One impetus for conducting this study was to compare differences in variability between inbred and outbred strains. Using water intakes to assess this, we found that variability was strongly related to intake; that is, rats with high intakes also had highly variable intakes. With the exception of the SHR strain, which had much higher variability than all the other strains, inbred and outbred strains were equally variable. This was unexpected given the greater genetic variability of the outbred than inbred strains. Perhaps the greater genetic range of the outbred strains is insubstantial in comparison to inter-strain differences. Alternatively, uncontrolled environmental factors may have greater effects on inbred than outbred strains.
There have been many reports that preferences for taste compounds are higher in female than male rats [e.g., with NaCl (14,28,75), CaCl2 (64,65,71), saccharin (53,89), quinine (53) but see (12,38,72,90)]. Thus, a puzzling aspect of the present results was that there were only two sex differences in taste preferences (with 100 mM saccharin and 316 mM MSG) out of 1526 comparisons. One explanation for the discrepancy might be that in the present work, sex differences were subtle relative to strain differences, and thus they were obscured by this larger source of variability or lost due to the unusually stringent criterion for significance used to protect against Type II errors. However, this seems unlikely because there were no concerted trends in preference, either between strains or across taste compounds (see on-line material). We have also observed few sex differences in the preferences of mice. For example, out of a total of 40 mouse strains, 32 had no sex difference in sodium preference and 29 had no sex difference in calcium preference (82,85,86). Thus, sex differences in taste preferences are the exception rather than the rule in our laboratory. There are two procedural details that are shared by our rat and mouse studies but uncommon in other studies. First, most investigators conduct two-bottle choice tests with taste solutions dissolved in tap water whereas we use deionized water for all tests, as well as the maintenance fluid. Second, to our knowledge, all two-bottle choice tests by other investigators have involved animals fed chow but we feed our subjects a semisynthetic diet. Rodents fed chow drink considerably more fluid than those fed semisynthetic diets (82) so we wonder if sex differences in preference are related in some way to this diet-stimulated water intake. It is noteworthy that that chow contains uncontrolled levels of phytoestrogens that could potentially influence sex-related behaviors (91). Additional analysis is warranted.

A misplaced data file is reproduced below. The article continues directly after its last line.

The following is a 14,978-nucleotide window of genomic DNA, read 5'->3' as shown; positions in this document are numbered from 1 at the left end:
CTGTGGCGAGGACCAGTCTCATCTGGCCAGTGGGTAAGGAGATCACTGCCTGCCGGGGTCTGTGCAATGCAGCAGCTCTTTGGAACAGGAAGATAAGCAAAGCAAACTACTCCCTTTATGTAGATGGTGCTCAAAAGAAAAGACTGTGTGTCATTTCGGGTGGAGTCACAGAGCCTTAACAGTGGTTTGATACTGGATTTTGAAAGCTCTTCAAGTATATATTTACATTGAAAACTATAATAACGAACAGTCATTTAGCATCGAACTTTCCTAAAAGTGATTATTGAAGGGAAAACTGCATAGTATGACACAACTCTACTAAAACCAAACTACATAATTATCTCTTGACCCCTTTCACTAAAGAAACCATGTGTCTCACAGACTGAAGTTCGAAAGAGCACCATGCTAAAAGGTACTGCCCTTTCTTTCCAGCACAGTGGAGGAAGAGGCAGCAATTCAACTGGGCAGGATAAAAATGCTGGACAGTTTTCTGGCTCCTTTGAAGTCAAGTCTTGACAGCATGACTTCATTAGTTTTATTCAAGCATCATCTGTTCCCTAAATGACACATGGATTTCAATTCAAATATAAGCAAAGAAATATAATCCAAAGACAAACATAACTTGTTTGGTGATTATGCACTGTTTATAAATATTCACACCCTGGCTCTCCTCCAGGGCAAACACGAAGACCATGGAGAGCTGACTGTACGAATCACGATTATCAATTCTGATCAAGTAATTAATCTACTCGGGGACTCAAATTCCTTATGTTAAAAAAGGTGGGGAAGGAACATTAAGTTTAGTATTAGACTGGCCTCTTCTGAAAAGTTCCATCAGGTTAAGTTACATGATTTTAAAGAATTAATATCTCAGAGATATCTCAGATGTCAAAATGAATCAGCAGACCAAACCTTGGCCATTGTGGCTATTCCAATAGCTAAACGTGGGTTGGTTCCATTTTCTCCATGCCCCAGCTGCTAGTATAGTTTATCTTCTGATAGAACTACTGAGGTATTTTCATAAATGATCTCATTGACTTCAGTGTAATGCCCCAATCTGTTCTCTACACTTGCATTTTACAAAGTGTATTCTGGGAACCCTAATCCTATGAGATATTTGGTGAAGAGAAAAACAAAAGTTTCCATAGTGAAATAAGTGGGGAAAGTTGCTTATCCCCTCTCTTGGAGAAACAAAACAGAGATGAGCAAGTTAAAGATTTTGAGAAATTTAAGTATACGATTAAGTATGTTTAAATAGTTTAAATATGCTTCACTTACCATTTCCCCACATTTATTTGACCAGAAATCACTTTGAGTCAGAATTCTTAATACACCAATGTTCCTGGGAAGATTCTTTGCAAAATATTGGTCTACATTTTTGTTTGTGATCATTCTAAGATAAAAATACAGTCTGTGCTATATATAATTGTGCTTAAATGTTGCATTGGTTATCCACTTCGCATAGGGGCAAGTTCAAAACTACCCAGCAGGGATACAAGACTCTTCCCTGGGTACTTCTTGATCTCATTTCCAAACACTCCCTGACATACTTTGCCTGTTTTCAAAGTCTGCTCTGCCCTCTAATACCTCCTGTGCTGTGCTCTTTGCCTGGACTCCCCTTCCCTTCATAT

The strains differed substantially in the number of fungiform papillae; at the extremes, the DA strain had 54% more papillae than did the COP strain. There was no obvious relationship between a strain’s taste preferences and the number of fungiform papillae it had, although there was a tendency for strains with the most fungiform papillae to have the greatest avoidance of some concentrations of HCl and QHCl. This conclusion must be treated cautiously because the number of fungiform papillae may change over the life span of the rat, and our measurements were made only at the end of experiment, when the rats were ~1 yr old.
Although the primary focus of this study was on taste preferences, incidental data on water intake, food intake and body weight were collected. There are many reports of rat strain differences in body weight [e.g., (61)] but our study was unusual in that the maintenance diet was rigorously formulated (AIN-76A). Relative to typical laboratory chows this diet has a slightly higher energy density (15.9 vs. ~13 kJ/g), roughly equivalent fat content (~12% of total energy in each case), less protein (20% vs. ~29% of total energy), and more carbohydrate (68% vs. ~59% of total energy) with the largest difference being that most of the carbohydrate in AIN-76A is provided as sucrose whereas that in chow is provided as starch. Based on comparisons made in mice (82,87), the AIN-76A diet appears to be more “obesigenic” than chow but not nearly as much as the semisynthetic high fat diets typically used to produce obesity. We found marked strain and sex differences in body weight that became larger as the rats aged. Body weight may have been influenced by providing the rats with taste solutions to drink, some of which had known postingestive effects, although if so these were too small to notably influence the regular, progressive growth of any strain (Fig. 1).